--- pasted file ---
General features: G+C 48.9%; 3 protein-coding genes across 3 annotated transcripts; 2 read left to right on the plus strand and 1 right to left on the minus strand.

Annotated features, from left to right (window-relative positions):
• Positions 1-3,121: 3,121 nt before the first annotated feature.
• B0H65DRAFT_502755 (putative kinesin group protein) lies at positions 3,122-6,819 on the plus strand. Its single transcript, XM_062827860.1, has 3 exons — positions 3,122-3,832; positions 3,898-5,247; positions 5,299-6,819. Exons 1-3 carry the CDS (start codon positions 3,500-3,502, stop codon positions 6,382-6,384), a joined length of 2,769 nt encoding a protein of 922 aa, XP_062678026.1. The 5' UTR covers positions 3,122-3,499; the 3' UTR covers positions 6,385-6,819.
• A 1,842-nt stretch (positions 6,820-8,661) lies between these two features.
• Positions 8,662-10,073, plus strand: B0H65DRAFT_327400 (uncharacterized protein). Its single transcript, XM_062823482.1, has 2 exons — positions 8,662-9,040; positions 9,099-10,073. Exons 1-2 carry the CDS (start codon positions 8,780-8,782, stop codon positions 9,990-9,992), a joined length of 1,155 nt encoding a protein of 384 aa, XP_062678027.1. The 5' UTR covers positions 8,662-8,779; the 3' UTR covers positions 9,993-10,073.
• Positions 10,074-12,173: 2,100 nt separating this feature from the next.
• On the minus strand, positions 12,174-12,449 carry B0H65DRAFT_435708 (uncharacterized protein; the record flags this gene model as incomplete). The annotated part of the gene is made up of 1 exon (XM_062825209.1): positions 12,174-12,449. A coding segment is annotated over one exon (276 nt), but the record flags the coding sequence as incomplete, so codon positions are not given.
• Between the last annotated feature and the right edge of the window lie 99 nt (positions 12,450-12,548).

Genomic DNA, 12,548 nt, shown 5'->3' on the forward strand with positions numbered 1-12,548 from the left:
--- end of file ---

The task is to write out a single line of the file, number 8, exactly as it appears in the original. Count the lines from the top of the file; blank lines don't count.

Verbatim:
• On the minus strand, positions 12,174-12,449 carry B0H65DRAFT_435708 (uncharacterized protein; the record flags this gene model as incomplete). The annotated part of the gene is made up of 1 exon (XM_062825209.1): positions 12,174-12,449. A coding segment is annotated over one exon (276 nt), but the record flags the coding sequence as incomplete, so codon positions are not given.